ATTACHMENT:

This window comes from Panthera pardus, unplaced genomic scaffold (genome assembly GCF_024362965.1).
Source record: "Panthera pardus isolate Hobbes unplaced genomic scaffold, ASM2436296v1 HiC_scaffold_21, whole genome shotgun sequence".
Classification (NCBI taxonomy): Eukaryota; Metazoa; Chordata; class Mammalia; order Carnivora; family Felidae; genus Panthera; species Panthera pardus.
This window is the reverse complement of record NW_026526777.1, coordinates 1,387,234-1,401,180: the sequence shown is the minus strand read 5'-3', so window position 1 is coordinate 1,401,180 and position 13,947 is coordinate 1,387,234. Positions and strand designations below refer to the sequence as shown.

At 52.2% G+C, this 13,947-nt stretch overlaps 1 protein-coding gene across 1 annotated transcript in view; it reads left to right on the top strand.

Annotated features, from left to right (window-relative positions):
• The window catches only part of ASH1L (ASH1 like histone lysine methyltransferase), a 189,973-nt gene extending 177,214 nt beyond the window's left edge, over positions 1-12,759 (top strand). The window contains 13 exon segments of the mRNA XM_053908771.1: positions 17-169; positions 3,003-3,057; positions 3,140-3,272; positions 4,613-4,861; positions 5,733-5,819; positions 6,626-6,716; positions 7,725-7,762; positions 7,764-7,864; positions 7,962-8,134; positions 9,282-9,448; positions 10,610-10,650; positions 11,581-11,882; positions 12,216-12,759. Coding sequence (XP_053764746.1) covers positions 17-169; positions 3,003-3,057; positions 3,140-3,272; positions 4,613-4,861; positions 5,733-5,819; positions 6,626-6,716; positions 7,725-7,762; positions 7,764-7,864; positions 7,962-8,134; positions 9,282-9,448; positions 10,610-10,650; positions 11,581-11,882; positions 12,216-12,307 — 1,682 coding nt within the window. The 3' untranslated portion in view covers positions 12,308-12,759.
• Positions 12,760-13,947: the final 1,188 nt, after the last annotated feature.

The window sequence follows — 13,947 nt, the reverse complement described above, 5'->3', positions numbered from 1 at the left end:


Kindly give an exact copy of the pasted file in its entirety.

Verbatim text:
This window comes from Panthera pardus, unplaced genomic scaffold (genome assembly GCF_024362965.1).
Source record: "Panthera pardus isolate Hobbes unplaced genomic scaffold, ASM2436296v1 HiC_scaffold_21, whole genome shotgun sequence".
Classification (NCBI taxonomy): Eukaryota; Metazoa; Chordata; class Mammalia; order Carnivora; family Felidae; genus Panthera; species Panthera pardus.
This window is the reverse complement of record NW_026526777.1, coordinates 1,387,234-1,401,180: the sequence shown is the minus strand read 5'-3', so window position 1 is coordinate 1,401,180 and position 13,947 is coordinate 1,387,234. Positions and strand designations below refer to the sequence as shown.

At 52.2% G+C, this 13,947-nt stretch overlaps 1 protein-coding gene across 1 annotated transcript in view; it reads left to right on the top strand.

Annotated features, from left to right (window-relative positions):
• The window catches only part of ASH1L (ASH1 like histone lysine methyltransferase), a 189,973-nt gene extending 177,214 nt beyond the window's left edge, over positions 1-12,759 (top strand). The window contains 13 exon segments of the mRNA XM_053908771.1: positions 17-169; positions 3,003-3,057; positions 3,140-3,272; positions 4,613-4,861; positions 5,733-5,819; positions 6,626-6,716; positions 7,725-7,762; positions 7,764-7,864; positions 7,962-8,134; positions 9,282-9,448; positions 10,610-10,650; positions 11,581-11,882; positions 12,216-12,759. Coding sequence (XP_053764746.1) covers positions 17-169; positions 3,003-3,057; positions 3,140-3,272; positions 4,613-4,861; positions 5,733-5,819; positions 6,626-6,716; positions 7,725-7,762; positions 7,764-7,864; positions 7,962-8,134; positions 9,282-9,448; positions 10,610-10,650; positions 11,581-11,882; positions 12,216-12,307 — 1,682 coding nt within the window. The 3' untranslated portion in view covers positions 12,308-12,759.
• Positions 12,760-13,947: the final 1,188 nt, after the last annotated feature.

The window sequence follows — 13,947 nt, the reverse complement described above, 5'->3', positions numbered from 1 at the left end: